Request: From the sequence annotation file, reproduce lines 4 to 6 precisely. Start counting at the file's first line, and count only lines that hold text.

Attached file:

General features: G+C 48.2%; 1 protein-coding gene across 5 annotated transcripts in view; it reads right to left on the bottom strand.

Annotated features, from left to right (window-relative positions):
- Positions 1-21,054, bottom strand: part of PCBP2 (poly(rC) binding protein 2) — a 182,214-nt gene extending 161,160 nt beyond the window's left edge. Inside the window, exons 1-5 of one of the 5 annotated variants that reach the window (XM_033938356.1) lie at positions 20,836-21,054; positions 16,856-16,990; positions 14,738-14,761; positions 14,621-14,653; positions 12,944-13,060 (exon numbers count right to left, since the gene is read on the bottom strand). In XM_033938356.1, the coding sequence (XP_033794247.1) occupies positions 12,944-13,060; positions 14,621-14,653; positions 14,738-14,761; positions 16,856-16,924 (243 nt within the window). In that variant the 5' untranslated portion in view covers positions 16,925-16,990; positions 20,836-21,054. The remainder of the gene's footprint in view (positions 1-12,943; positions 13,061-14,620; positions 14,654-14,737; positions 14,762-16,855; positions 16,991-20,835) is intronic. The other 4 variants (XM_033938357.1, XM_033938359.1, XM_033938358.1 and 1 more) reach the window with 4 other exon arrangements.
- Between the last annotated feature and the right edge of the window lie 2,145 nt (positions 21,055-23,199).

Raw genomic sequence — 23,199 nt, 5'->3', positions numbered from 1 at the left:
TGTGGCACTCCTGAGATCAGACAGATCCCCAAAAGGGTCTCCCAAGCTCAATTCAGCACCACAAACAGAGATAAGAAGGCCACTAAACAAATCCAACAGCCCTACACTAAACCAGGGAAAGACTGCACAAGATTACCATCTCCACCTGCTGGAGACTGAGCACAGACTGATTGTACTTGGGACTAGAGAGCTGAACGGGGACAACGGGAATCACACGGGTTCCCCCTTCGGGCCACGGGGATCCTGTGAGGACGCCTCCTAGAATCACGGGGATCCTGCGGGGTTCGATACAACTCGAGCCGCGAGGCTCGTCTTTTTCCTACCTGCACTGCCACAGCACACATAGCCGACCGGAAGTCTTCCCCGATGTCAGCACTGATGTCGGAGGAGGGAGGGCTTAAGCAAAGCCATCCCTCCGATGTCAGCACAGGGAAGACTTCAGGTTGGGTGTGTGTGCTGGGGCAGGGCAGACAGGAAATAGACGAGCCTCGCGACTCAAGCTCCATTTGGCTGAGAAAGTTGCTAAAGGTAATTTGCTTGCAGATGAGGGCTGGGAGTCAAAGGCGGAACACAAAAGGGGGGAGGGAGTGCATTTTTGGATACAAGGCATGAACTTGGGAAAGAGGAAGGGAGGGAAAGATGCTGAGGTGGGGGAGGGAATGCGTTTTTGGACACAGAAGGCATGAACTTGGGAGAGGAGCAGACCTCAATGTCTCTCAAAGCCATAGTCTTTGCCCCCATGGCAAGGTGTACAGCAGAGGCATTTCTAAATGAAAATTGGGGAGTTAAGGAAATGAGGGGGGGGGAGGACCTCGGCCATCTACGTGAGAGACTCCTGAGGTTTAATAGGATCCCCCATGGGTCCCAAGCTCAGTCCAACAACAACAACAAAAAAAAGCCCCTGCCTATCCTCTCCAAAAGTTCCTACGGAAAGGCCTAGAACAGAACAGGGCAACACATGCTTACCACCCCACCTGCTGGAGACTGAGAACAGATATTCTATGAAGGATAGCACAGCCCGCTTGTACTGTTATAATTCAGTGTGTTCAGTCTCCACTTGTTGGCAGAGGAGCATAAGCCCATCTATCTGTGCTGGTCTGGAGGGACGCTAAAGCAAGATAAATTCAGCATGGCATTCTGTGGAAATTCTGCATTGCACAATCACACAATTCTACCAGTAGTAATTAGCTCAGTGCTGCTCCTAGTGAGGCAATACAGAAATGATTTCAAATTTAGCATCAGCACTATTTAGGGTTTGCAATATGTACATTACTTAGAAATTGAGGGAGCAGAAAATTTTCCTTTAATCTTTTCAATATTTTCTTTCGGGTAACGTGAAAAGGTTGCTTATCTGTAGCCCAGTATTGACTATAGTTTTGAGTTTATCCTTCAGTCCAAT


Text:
- Between the last annotated feature and the right edge of the window lie 2,145 nt (positions 21,055-23,199).

Raw genomic sequence — 23,199 nt, 5'->3', positions numbered from 1 at the left:
TGTGGCACTCCTGAGATCAGACAGATCCCCAAAAGGGTCTCCCAAGCTCAATTCAGCACCACAAACAGAGATAAGAAGGCCACTAAACAAATCCAACAGCCCTACACTAAACCAGGGAAAGACTGCACAAGATTACCATCTCCACCTGCTGGAGACTGAGCACAGACTGATTGTACTTGGGACTAGAGAGCTGAACGGGGACAACGGGAATCACACGGGTTCCCCCTTCGGGCCACGGGGATCCTGTGAGGACGCCTCCTAGAATCACGGGGATCCTGCGGGGTTCGATACAACTCGAGCCGCGAGGCTCGTCTTTTTCCTACCTGCACTGCCACAGCACACATAGCCGACCGGAAGTCTTCCCCGATGTCAGCACTGATGTCGGAGGAGGGAGGGCTTAAGCAAAGCCATCCCTCCGATGTCAGCACAGGGAAGACTTCAGGTTGGGTGTGTGTGCTGGGGCAGGGCAGACAGGAAATAGACGAGCCTCGCGACTCAAGCTCCATTTGGCTGAGAAAGTTGCTAAAGGTAATTTGCTTGCAGATGAGGGCTGGGAGTCAAAGGCGGAACACAAAAGGGGGGAGGGAGTGCATTTTTGGATACAAGGCATGAACTTGGGAAAGAGGAAGGGAGGGAAAGATGCTGAGGTGGGGGAGGGAATGCGTTTTTGGACACAGAAGGCATGAACTTGGGAGAGGAGCAGACCTCAATGTCTCTCAAAGCCATAGTCTTTGCCCCCATGGCAAGGTGTACAGCAGAGGCATTTCTAAATGAAAATTGGGGAGTTAAGGAAATGAGGGGGGGGGAGGACCTCGGCCATCTACGTGAGAGACTCCTGAGGTTTAATAGGATCCCCCATGGGTCCCAAGCTCAGTCCAACAACAACAACAAAAAAAAGCCCCTGCCTATCCTCTCCAAAAGTTCCTACGGAAAGGCCTAGAACAGAACAGGGCAACACATGCTTACCACCCCACCTGCTGGAGACTGAGAACAGATATTCTATGAAGGATAGCACAGCCCGCTTGTACTGTTATAATTCAGTGTGTTCAGTCTCCACTTGTTGGCAGAGGAGCATAAGCCCATCTATCTGTGCTGGTCTGGAGGGACGCTAAAGCAAGATAAATTCAGCATGGCATTCTGTGGAAATTCTGCATTGCACAATCACACAATTCTACCAGTAGTAATTAGCTCAGTGCTGCTCCTAGTGAGGCAATACAGAAATGATTTCAAATTTAGCATCAGCACTATTTAGGGTTTGCAATATGTACATTACTTAGAAATTGAGGGAGCAGAAAATTTTCCTTTAATCTTTTCAATATTTTCTTTCGGGTAACGTGAAAAGGTTGCTTATCTGTAGCCCAGTATTGACTATAGTTTTGAGTTTATCCTTCAGTCCAAT